Grassland Groupies

Saiga Antelope

Home » The Best Biome » Saiga Antelope

Saiga look a bit like Jim Henson puppets or perhaps a creature from “Star Wars” but there’s much more to tell about these fascinating little antelope.

Adapted to the Steppe

The Eurasian Steppe is no easy place to call home, and the saiga has very nearly perfected it’s adaptations to this harsh environment. One of the most fabulous ways they’ve adapted is the inclusion of a lovely winter coat which sheds away in the summer. 

The saiga have been living in steppe environments even before the Eurasian Steppe, when the last Ice Age still held a firm grasp on the planet. They roamed what is known as the Mammoth Steppe alongside you guessed it, mammoths. They also shared the land with steppe bison, giant short-faced bears, American lions, and the first humans to arrive in North America.

Few animals were able to adapt and survive the melting glaciers but the saiga was certainly one of them.

What's with that nose?

Great question! While their nose is used in mating displays and as a resonating chamber for some impressive calls it has some survival adaptations as well. Their giant, floppy nose is helpful in filtering out dust in the summer as they migrate after the freshest grasses. In winter that nose warms incoming air to ensure their body temperature can remain steady. 

If you’ve ever gone for a jog in the cold you’ve probably felt how terrible that cold air feels when it hits your lungs. Wearing a scarf or mask over you face when out in the cold can function like a saiga nose and help warm that incoming air. You’ll find your jogs much more bearable! 

Saiga male in summer. Photo: BBC NHU - Chadden Hunter
Male saiga during breeding season. Note the extra floppy nose. Photo: Evgeniy Polonskiy Saiga Resource Center.

Decline of the saiga

Even the toughest animals face hardships. For the saiga this comes in the form of habitat loss, habitat fragmentation, over-hunting, climate change… the list goes on. Like many grassland mammals saiga can often migrate vast distances to find food. As they move in and out of preserves they can face hunting pressures as well as human infrastructure such as roads and farms. Hotter and dryer summers lead to droughts while colder winters kill off saiga in large numbers.

Mass die-off events

Male saiga of reproductive age fight aggressively with other males to protect a harem that can include as many as 50 females. The males are so focused that they often don’t eat at all for weeks. At the end of breeding season males are weak and prone to predation attacks. It is estimated that about 90% of adult males die after breeding season.

Females during breeding season are well protected and well fed. Once it comes time for birthing however, things change. Female saiga group together in huge herds for safety and all give birth within a few days of each other. In this way they ensure there are lots of eyes to look for danger and that any predators are overwhelmed simply by the huge number of offspring. This is a common strategy for many prey animals and even animals like the periodical cicadas that emerge in mass like Brood X

In 2015 tragedy struck when a disease spread through the gathered herd like wildfire. Over 200,000 saiga died in less than a month. This mass die-off wiped out 70% of the total world population at the time. One reason this could have happened is because of the concept of a genetic bottleneck. Saiga populations had reached low numbers in the past leading to very little genetic diversity. Further die-offs like that in 2015 could easily lead to problems in the future of poor disease or cold resistance. If those that survived are susceptible to a different kind of disease, another gathering could wipe out a population entirely.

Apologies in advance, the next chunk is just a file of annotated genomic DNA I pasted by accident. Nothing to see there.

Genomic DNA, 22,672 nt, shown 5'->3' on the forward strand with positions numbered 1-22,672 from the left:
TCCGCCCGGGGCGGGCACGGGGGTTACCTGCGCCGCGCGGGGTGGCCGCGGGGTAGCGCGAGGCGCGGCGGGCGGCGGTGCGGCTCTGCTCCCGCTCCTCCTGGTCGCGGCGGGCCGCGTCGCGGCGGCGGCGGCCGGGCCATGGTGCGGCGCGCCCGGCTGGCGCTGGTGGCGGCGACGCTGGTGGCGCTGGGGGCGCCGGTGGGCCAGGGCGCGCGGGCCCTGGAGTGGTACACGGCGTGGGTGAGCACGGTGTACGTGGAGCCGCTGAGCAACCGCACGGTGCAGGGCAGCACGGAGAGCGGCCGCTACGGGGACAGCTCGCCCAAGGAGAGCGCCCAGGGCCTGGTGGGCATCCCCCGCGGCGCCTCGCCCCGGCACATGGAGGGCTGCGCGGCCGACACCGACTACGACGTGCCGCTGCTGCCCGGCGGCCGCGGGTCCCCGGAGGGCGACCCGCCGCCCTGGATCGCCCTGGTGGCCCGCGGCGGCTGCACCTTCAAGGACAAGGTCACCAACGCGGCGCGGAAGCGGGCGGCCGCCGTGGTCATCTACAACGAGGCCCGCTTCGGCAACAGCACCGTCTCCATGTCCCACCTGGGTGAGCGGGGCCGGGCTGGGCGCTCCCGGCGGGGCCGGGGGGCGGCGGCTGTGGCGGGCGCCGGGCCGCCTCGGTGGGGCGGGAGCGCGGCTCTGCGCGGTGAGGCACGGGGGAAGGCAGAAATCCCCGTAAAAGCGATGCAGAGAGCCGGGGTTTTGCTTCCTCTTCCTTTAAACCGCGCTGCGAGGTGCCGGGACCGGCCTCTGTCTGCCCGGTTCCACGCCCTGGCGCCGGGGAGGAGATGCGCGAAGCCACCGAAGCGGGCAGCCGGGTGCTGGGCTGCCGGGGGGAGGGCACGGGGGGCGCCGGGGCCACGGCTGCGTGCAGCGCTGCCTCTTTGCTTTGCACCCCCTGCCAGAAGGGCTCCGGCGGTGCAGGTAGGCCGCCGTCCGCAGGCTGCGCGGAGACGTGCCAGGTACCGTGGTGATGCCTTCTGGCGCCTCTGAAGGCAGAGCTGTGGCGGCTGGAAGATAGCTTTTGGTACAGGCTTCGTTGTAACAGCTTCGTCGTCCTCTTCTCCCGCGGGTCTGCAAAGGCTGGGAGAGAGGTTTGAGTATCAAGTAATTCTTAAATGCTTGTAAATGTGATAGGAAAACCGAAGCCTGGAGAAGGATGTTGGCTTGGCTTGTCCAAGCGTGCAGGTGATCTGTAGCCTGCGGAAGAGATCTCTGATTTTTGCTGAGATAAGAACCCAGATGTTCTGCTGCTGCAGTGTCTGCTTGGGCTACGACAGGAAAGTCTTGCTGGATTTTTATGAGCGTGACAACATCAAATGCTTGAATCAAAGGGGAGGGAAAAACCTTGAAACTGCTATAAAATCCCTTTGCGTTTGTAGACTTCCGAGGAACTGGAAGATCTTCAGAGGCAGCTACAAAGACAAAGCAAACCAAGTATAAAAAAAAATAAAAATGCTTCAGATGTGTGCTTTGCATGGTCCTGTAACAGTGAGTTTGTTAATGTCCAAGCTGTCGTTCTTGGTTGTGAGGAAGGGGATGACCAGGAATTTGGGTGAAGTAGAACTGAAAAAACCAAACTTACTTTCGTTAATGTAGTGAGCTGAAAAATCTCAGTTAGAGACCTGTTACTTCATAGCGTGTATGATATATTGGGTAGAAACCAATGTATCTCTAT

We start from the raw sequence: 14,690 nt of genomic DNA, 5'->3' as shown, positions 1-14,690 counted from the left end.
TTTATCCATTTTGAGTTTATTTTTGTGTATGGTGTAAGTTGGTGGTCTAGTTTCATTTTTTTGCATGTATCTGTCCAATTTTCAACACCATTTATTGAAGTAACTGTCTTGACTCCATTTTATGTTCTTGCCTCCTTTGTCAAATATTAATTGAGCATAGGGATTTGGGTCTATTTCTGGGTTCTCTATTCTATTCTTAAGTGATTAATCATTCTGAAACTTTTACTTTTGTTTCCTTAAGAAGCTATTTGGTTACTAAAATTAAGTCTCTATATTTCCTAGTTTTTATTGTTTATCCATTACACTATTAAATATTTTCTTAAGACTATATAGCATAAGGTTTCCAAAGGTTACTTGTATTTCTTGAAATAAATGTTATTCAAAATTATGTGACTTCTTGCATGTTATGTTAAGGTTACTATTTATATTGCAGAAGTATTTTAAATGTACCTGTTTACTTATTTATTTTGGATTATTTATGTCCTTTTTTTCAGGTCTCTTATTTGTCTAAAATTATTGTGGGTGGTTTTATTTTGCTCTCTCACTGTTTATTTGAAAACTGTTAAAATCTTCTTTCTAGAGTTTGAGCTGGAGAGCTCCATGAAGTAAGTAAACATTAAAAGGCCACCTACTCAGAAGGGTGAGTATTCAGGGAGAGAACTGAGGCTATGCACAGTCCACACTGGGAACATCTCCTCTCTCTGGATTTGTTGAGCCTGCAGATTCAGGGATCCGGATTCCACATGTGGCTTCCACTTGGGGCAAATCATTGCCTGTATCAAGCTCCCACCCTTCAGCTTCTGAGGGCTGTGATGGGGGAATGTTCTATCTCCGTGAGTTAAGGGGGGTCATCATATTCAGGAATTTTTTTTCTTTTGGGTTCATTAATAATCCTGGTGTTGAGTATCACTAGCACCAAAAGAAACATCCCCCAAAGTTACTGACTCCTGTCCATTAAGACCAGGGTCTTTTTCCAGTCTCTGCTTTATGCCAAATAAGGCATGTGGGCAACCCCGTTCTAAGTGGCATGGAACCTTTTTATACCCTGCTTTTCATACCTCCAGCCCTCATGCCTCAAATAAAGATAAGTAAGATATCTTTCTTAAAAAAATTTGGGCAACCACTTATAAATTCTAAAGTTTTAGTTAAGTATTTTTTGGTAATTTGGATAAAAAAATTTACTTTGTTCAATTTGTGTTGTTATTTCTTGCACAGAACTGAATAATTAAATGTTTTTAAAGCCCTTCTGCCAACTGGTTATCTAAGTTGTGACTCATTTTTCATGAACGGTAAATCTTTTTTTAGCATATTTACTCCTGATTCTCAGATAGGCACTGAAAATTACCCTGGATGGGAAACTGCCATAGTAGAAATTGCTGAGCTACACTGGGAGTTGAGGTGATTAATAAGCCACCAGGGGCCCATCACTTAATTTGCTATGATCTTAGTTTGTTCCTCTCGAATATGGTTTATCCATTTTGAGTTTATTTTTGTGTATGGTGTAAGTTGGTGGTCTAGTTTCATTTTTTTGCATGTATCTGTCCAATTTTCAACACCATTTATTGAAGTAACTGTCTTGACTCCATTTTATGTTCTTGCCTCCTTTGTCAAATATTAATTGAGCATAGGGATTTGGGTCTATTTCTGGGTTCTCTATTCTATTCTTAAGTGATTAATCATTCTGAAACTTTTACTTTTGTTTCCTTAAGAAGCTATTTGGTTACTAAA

Saiga with calf. Photo: USFWS Igor Shpilenok

Conservation successes

In 2002 less than 1,000 saiga remained in the wild. Today, about 120,000 now roam the Eurasian Steppe. While they still have a long road ahead of them, many great conservation programs exist to help these interesting little antelope. From GPS collars to regular population monitoring both on foot and in the air scientists are working hard to keep an eye on the saiga. The World Wildlife Fund has funded the creation of artificial watering holes for saiga. 

The Saiga Conservation Alliance and the CMS Saiga MOU are great resources for more information on saiga and the conservation going on to save them. 


Great footage of saiga life including winter rut, spring birth, and a detailed account on the challenges they face.

The Best Biome: a podcast for grassland lovers

Sources/Further Reading:

  1. Saiga Antelope. Wildlife Conservation Society. Retrieved May 13, 2021.
  2. Planet Earth II: why more than 200,000 saiga antelopes died in just days. Milner-Gulland, E., Morgan, E., and Kock, R. 2016. The Conversation.
  3. Saiga. Fitz, B., and Fitz, R. 1999. Documentary. CONTENT WARNING: footage of live animals butchered and horns taken.
  4. Big Island, Small Planet: Challenges and Failures in Conserving Hawaiian Sandalwood Trees. Leopold, S. 2015. PDF. 
  5. Species At-Risk Assessment Tool. United Plants Savers. 
  6. Steppe change – Kazakhstan saiga population has more than doubled in last two years. Knight, T. 2019. Fauna & Flora International. 
  7. Floppy-nosed antelope has baby boom, raising hope for critically endangered species. Bittel, J. 2020. National Geographic.
  8. Saiga Antelope. Yukon Beringia Interpretive Center. 

Did you spot an error or have questions about this post? Email Nicole Brown.